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Auerbach, J.S. (1995). Shame and the Self: Francis J. Broucek. New York: Guilford Press, 1991, xx + 168 pp., $26.95.. Psychoanal. Psychol., 12(1):159-163.

(1995). Psychoanalytic Psychology, 12(1):159-163

Shame and the Self: Francis J. Broucek. New York: Guilford Press, 1991, xx + 168 pp., $26.95.

Review by:
John S. Auerbach, Ph.D.

Just over one decade ago, the International Journal of Psycho-Analysis published two brief and largely overlooked articles. In them, Francis Broucek (1979, 1982) integrated Tomkins's (1962, 1963) neo-Darwinian affect theory, findings from infancy research, and psychoanalytic theory into a strikingly original conceptualization of the problem of narcissism—one that rejected widespread notions of early development as a period of undifferentiation. Instead, Broucek saw narcissism as a developmental consequence of the emergence first of the innate affect shame and later of the capacity for reflexive self-awareness. More than 10 years later, these articles stand out as remarkable not only for their concision but also because their publication antedated by several years that of Stern's (1985) groundbreaking but compatible reformulation of infant development. Broucek's Shame and the Self, a book-length elaboration of these ideas, is just as remarkable, once again, in its brevity but also, and more important, for its innovative synthesis of ideas from psychoanalysis, neo-Darwinian affect theory, developmental psychology, existential phenomenology, and cultural theory in explaining the connections among shame, the self, and narcissism. In this review, I detail Broucek's revision of the problem of narcissism and the self.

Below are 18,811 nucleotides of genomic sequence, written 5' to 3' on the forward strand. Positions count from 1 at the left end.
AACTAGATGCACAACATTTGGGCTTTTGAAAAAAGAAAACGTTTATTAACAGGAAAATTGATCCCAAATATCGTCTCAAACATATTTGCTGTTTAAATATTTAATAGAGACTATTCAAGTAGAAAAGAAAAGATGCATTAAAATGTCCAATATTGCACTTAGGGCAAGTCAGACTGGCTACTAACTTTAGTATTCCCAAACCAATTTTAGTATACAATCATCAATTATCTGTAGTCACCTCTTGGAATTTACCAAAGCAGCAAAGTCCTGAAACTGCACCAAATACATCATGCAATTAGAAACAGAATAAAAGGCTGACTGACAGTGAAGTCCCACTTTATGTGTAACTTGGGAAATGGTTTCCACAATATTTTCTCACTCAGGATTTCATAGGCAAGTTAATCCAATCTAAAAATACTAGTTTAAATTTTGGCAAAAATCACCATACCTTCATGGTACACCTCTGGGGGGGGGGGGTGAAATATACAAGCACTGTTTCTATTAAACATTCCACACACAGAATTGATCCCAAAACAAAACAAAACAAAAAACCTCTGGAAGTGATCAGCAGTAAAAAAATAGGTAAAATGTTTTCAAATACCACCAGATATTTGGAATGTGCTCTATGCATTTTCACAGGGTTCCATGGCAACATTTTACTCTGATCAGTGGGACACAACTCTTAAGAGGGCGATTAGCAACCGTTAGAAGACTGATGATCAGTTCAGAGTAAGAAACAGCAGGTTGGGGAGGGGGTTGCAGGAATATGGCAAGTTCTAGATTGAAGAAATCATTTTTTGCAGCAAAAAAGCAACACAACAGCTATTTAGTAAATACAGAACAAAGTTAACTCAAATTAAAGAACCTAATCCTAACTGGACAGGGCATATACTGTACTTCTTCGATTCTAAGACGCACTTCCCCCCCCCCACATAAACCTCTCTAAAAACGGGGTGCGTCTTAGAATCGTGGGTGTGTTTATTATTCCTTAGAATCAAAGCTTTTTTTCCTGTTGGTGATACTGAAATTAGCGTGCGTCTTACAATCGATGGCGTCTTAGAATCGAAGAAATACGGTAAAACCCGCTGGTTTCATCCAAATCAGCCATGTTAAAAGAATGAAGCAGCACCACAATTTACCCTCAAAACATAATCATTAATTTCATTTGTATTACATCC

The preverbal origins of the self, Broucek argues, lie in infantile experiences of efficacy and, ultimately, of interpersonal communion. A sense of efficacy involves more than just a mastery of the physical environment; it requires competence in the interpersonal world, and interpersonal competence in turn requires sensitive responsiveness from primary caregivers.

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